When it comes to Mat design there is a stack of options (colours, types of mat, width or border, number of mat layers etc.) Typically I find myself using a 75mm border around my prints, and If I use a double or triple mat, I will make the second and third mat show by 5mm and that makes up part of the overall 75mm. Because I want my mat to overlap the edges of my prints I am going to make the inside ‘hole’ in my mat 5mm to 10mm smaller than my print. To work out the overall size of your mat,add the adjusted print size (remember we subtracted 5mm) and then add the width of your mat border x 2. For example, you decide you want a 75mm mat border around your print, and your print is 395mm wide, add 75mm x 2 = 150mm to your print width of 395mm and you end up with 545mm. This is the width of your print and mat together (the finished width) and do the same for the height, 75mm x 2 + 245mm = 395mm will be the finished height. The finished width and height are also the measurements you will use for your mounting board, and your glass (sometimes a good idea to make the glass 2mm less than the finished width so it fits in your frame without forcing it.)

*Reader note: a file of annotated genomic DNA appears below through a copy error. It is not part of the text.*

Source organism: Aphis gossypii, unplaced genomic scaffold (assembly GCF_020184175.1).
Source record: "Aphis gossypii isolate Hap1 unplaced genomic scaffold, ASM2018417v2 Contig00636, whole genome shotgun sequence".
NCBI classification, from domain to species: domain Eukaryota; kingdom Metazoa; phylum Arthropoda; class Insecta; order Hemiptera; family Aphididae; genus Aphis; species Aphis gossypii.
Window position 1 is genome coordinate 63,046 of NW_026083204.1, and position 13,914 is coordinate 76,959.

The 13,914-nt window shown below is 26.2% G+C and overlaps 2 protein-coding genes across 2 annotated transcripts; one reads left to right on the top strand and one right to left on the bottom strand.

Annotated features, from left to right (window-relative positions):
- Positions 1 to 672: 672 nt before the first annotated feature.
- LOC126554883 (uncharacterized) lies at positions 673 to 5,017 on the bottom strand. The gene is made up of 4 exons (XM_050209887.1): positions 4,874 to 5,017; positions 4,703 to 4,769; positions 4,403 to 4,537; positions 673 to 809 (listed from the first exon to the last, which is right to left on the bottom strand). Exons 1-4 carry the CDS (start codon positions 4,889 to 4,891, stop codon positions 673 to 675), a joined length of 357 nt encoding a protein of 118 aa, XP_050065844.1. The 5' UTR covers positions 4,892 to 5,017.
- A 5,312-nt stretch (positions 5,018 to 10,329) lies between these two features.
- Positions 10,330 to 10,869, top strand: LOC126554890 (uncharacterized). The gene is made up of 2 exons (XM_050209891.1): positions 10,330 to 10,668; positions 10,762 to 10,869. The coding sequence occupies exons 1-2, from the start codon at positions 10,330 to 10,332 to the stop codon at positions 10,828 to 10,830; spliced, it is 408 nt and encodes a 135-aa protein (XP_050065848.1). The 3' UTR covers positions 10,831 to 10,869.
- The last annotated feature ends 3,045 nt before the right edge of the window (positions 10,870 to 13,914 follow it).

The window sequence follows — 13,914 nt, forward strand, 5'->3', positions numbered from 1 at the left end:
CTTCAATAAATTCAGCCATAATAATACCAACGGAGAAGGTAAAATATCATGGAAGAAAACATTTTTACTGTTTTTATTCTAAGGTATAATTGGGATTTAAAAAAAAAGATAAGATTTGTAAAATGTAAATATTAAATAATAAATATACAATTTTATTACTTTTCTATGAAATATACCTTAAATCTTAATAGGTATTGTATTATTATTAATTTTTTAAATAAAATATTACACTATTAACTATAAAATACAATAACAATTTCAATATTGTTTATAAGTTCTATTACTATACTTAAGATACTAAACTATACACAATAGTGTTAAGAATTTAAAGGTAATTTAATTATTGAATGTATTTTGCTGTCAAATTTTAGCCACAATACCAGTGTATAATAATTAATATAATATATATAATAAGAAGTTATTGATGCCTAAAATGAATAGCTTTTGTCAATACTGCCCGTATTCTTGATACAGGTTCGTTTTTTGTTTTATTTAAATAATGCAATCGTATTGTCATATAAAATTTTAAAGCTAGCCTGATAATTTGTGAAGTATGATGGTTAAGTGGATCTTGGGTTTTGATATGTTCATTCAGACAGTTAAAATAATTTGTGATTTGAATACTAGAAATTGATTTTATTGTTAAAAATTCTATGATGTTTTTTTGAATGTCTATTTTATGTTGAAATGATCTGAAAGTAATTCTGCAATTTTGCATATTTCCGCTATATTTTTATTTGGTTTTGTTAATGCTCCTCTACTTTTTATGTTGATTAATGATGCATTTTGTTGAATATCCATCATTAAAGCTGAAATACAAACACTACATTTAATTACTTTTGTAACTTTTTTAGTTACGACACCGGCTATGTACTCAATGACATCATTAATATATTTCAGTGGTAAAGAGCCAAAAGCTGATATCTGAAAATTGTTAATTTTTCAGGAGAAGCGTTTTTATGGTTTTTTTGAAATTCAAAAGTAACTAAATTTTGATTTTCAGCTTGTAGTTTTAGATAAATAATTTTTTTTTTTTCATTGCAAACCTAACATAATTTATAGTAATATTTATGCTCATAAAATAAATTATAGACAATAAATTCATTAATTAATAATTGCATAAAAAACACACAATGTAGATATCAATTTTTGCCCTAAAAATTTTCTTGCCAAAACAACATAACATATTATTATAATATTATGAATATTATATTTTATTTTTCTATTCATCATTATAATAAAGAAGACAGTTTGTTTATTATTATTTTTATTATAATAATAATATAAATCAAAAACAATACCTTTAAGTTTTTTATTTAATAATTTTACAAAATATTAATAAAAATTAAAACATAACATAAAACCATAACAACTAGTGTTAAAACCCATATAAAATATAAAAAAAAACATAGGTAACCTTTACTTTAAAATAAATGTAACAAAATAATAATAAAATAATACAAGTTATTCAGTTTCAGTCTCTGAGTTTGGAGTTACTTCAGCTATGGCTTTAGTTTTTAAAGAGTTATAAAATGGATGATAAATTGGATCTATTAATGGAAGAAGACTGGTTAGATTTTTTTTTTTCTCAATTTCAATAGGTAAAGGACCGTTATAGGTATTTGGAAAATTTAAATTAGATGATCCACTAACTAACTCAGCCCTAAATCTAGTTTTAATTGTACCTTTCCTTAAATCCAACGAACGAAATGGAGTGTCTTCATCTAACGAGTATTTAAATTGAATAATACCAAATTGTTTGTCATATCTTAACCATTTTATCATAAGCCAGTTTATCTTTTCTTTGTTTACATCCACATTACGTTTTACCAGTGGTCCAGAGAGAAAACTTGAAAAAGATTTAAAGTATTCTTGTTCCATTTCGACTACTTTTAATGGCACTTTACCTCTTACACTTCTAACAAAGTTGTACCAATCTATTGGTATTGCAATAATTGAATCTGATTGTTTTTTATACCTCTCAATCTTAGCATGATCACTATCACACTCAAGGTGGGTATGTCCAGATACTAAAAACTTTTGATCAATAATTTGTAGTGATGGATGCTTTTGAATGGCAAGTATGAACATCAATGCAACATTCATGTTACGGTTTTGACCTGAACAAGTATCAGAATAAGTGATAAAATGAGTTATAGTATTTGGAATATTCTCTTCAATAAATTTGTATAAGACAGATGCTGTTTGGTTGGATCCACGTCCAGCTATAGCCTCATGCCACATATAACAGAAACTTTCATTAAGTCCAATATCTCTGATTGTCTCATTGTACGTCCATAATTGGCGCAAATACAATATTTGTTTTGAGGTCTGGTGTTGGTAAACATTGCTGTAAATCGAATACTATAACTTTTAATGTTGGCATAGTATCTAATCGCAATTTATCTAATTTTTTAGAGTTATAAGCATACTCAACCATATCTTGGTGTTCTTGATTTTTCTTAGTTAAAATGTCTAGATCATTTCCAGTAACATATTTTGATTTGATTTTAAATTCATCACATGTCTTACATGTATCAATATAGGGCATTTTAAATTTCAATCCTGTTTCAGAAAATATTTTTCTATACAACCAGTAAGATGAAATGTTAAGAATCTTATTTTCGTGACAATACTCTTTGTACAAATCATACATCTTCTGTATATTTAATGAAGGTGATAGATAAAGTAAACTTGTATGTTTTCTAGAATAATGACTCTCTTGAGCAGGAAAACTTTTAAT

3. Work out your frame size
Now you have worked out your finished width and height, you can work out your frame size. The inside edge of the moulding is called a rebate, and this is where your glass, mat, print and mounting board will sit once completed. To get an accurate measurement, I take the width of the rear of the moulding (the side with the rebate), you will find this will be less than the overall width due to the rebate. Lets say the width from the rebate to the outer edge of the frame is 25mm, I double this and add it to the finished width and the finished height. So using my example above, 545mm (the finished width) + 50mm = 595mm, this is the length of my moulding for the top and bottom of my frame, and then I would take 395mm (the finished height) + 50mm = 445mm, this is the length of the two sides of my frame. To clarify what ‘length’ is in this case, it is the absolute longest part of the moulding. Remember you are cutting mitres at 45 degree angles, so one side of the moulding will be longer.